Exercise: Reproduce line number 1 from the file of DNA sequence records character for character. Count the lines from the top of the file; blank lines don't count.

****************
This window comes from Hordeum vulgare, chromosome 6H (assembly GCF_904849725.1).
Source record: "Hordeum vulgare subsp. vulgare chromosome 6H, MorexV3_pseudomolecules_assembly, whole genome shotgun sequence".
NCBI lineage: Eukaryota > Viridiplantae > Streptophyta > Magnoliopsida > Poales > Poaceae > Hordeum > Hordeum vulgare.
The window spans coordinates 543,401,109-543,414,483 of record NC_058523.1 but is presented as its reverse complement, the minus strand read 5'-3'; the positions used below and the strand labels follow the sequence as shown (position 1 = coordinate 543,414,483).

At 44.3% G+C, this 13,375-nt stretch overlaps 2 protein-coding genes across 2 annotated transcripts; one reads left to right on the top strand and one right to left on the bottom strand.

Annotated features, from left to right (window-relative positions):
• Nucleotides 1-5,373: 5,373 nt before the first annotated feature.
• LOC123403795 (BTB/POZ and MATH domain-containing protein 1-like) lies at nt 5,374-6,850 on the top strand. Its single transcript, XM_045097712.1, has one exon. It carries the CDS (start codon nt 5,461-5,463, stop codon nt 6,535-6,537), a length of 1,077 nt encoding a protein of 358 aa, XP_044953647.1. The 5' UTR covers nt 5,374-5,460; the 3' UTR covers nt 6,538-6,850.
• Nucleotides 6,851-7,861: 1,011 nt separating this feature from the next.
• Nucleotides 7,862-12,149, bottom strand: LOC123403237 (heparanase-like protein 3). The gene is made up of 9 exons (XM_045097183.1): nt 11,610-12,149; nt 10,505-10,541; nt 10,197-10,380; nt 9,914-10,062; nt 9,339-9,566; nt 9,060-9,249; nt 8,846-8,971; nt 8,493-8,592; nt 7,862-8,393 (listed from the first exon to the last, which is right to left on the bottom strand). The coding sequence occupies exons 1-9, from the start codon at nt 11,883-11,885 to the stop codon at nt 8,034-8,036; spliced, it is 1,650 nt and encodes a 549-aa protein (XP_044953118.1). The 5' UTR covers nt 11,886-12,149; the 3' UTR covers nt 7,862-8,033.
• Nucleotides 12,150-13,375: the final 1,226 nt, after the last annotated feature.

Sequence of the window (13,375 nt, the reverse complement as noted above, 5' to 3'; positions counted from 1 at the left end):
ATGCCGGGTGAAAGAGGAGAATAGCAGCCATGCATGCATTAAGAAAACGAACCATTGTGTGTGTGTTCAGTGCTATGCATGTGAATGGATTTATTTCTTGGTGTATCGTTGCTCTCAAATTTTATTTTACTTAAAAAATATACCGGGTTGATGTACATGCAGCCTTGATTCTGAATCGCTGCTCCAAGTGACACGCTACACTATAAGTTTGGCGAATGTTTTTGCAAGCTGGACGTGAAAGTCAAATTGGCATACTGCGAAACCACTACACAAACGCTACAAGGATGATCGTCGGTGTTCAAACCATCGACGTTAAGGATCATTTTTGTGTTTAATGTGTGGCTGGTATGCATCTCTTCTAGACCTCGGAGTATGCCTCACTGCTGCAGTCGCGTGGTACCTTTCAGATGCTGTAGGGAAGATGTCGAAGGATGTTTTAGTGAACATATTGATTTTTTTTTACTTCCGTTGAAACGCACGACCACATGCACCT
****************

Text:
This window comes from Hordeum vulgare, chromosome 6H (assembly GCF_904849725.1).